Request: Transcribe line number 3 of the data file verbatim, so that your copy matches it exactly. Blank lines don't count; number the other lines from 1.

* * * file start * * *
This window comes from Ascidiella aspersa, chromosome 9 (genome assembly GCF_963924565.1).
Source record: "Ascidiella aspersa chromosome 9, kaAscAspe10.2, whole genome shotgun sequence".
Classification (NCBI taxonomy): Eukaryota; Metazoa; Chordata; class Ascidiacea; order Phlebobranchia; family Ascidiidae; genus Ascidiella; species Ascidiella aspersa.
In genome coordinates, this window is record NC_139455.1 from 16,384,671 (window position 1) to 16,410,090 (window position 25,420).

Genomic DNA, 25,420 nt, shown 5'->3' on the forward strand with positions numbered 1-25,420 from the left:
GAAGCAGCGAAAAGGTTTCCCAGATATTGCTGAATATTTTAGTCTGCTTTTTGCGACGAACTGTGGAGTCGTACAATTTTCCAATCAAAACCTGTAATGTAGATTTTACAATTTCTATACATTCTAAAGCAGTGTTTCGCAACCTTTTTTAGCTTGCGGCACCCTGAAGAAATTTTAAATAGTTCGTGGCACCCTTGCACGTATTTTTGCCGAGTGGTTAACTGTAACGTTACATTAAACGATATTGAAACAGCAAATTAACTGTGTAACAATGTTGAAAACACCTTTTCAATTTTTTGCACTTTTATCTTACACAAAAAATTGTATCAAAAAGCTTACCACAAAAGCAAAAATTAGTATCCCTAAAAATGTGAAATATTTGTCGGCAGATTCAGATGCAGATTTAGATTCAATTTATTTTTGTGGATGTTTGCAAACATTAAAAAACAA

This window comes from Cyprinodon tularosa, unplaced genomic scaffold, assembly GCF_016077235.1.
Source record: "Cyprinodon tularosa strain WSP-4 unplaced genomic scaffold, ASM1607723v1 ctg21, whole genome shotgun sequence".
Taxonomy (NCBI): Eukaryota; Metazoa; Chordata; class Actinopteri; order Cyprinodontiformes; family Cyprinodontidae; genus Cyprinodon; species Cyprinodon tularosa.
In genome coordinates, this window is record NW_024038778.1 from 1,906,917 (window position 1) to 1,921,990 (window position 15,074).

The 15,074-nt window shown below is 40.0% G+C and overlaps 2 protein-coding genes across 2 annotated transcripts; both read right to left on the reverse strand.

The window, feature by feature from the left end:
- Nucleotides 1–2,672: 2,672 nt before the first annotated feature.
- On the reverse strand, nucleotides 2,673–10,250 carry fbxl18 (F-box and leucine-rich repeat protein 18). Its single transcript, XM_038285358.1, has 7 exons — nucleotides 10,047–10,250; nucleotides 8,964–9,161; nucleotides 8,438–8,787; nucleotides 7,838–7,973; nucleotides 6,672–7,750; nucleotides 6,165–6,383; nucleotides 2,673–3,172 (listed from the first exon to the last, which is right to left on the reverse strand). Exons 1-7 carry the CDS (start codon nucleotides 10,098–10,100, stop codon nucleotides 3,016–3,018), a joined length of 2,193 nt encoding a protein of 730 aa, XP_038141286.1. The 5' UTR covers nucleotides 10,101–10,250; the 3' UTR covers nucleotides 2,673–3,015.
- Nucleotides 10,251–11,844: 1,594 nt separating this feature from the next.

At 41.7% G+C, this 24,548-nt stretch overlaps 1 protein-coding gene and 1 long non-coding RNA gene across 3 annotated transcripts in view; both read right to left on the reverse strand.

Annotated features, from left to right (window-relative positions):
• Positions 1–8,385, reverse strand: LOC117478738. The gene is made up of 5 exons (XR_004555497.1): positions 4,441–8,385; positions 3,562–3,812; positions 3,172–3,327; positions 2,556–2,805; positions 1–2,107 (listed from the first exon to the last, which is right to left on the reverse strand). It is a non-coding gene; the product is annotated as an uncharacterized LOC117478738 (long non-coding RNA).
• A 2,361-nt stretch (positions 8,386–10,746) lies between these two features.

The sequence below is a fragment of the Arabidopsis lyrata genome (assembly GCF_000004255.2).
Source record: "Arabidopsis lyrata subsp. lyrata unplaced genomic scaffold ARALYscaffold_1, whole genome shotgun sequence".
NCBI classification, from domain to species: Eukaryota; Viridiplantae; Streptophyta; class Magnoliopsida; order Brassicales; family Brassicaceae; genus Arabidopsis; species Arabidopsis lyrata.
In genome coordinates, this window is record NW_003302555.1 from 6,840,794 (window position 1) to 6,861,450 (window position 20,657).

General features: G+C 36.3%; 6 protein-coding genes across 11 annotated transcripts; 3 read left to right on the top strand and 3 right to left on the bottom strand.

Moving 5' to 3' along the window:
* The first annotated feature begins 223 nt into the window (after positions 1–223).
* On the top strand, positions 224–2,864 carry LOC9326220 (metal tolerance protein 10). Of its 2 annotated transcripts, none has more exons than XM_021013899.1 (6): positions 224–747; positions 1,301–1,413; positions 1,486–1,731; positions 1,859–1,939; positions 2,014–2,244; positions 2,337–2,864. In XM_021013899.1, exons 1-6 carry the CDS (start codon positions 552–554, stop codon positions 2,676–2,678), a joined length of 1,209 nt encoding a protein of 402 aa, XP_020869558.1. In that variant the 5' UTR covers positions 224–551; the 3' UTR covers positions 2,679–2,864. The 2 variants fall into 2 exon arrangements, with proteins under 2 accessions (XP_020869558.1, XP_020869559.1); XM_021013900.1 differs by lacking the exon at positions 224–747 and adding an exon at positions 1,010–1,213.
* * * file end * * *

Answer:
Classification (NCBI taxonomy): Eukaryota; Metazoa; Chordata; class Ascidiacea; order Phlebobranchia; family Ascidiidae; genus Ascidiella; species Ascidiella aspersa.